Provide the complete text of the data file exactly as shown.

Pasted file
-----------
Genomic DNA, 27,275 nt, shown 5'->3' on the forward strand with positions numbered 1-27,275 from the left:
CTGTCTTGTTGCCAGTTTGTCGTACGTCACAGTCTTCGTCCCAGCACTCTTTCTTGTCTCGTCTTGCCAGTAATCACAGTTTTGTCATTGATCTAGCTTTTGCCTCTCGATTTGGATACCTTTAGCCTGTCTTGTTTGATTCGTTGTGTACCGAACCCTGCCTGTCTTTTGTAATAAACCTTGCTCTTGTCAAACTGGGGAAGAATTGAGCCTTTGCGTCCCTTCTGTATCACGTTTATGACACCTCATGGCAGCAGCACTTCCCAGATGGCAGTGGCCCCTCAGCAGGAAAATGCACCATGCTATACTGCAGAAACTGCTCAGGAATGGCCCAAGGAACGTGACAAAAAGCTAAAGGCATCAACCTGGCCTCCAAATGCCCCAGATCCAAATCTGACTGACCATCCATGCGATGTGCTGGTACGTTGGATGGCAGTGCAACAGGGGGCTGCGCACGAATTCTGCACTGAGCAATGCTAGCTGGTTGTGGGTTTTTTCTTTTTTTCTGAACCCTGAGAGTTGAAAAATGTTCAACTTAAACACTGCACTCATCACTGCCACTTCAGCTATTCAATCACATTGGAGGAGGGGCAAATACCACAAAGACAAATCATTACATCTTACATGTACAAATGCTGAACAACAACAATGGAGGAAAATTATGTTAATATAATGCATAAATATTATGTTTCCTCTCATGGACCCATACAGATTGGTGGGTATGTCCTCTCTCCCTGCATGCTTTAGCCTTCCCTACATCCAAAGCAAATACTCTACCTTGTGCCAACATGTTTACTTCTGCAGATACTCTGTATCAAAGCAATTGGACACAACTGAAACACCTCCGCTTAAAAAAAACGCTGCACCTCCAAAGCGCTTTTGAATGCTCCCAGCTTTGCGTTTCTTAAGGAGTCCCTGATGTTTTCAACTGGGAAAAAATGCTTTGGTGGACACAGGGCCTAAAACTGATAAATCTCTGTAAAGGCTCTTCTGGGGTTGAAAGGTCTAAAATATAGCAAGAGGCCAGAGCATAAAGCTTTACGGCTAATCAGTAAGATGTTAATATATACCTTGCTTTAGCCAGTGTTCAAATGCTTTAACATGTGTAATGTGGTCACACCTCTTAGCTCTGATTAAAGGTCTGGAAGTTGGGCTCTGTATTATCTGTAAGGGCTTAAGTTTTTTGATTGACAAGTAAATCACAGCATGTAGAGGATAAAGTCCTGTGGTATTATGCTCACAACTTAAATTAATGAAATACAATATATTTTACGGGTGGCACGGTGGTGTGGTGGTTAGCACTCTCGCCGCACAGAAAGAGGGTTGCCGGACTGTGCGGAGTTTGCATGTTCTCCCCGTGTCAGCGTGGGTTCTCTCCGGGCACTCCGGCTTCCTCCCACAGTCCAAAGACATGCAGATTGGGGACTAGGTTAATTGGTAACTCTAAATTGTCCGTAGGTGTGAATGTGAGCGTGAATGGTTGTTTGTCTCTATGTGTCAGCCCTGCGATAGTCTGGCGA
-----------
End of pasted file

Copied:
Genomic DNA, 27,275 nt, shown 5'->3' on the forward strand with positions numbered 1-27,275 from the left:
CTGTCTTGTTGCCAGTTTGTCGTACGTCACAGTCTTCGTCCCAGCACTCTTTCTTGTCTCGTCTTGCCAGTAATCACAGTTTTGTCATTGATCTAGCTTTTGCCTCTCGATTTGGATACCTTTAGCCTGTCTTGTTTGATTCGTTGTGTACCGAACCCTGCCTGTCTTTTGTAATAAACCTTGCTCTTGTCAAACTGGGGAAGAATTGAGCCTTTGCGTCCCTTCTGTATCACGTTTATGACACCTCATGGCAGCAGCACTTCCCAGATGGCAGTGGCCCCTCAGCAGGAAAATGCACCATGCTATACTGCAGAAACTGCTCAGGAATGGCCCAAGGAACGTGACAAAAAGCTAAAGGCATCAACCTGGCCTCCAAATGCCCCAGATCCAAATCTGACTGACCATCCATGCGATGTGCTGGTACGTTGGATGGCAGTGCAACAGGGGGCTGCGCACGAATTCTGCACTGAGCAATGCTAGCTGGTTGTGGGTTTTTTCTTTTTTTCTGAACCCTGAGAGTTGAAAAATGTTCAACTTAAACACTGCACTCATCACTGCCACTTCAGCTATTCAATCACATTGGAGGAGGGGCAAATACCACAAAGACAAATCATTACATCTTACATGTACAAATGCTGAACAACAACAATGGAGGAAAATTATGTTAATATAATGCATAAATATTATGTTTCCTCTCATGGACCCATACAGATTGGTGGGTATGTCCTCTCTCCCTGCATGCTTTAGCCTTCCCTACATCCAAAGCAAATACTCTACCTTGTGCCAACATGTTTACTTCTGCAGATACTCTGTATCAAAGCAATTGGACACAACTGAAACACCTCCGCTTAAAAAAAACGCTGCACCTCCAAAGCGCTTTTGAATGCTCCCAGCTTTGCGTTTCTTAAGGAGTCCCTGATGTTTTCAACTGGGAAAAAATGCTTTGGTGGACACAGGGCCTAAAACTGATAAATCTCTGTAAAGGCTCTTCTGGGGTTGAAAGGTCTAAAATATAGCAAGAGGCCAGAGCATAAAGCTTTACGGCTAATCAGTAAGATGTTAATATATACCTTGCTTTAGCCAGTGTTCAAATGCTTTAACATGTGTAATGTGGTCACACCTCTTAGCTCTGATTAAAGGTCTGGAAGTTGGGCTCTGTATTATCTGTAAGGGCTTAAGTTTTTTGATTGACAAGTAAATCACAGCATGTAGAGGATAAAGTCCTGTGGTATTATGCTCACAACTTAAATTAATGAAATACAATATATTTTACGGGTGGCACGGTGGTGTGGTGGTTAGCACTCTCGCCGCACAGAAAGAGGGTTGCCGGACTGTGCGGAGTTTGCATGTTCTCCCCGTGTCAGCGTGGGTTCTCTCCGGGCACTCCGGCTTCCTCCCACAGTCCAAAGACATGCAGATTGGGGACTAGGTTAATTGGTAACTCTAAATTGTCCGTAGGTGTGAATGTGAGCGTGAATGGTTGTTTGTCTCTATGTGTCAGCCCTGCGATAGTCTGGCGA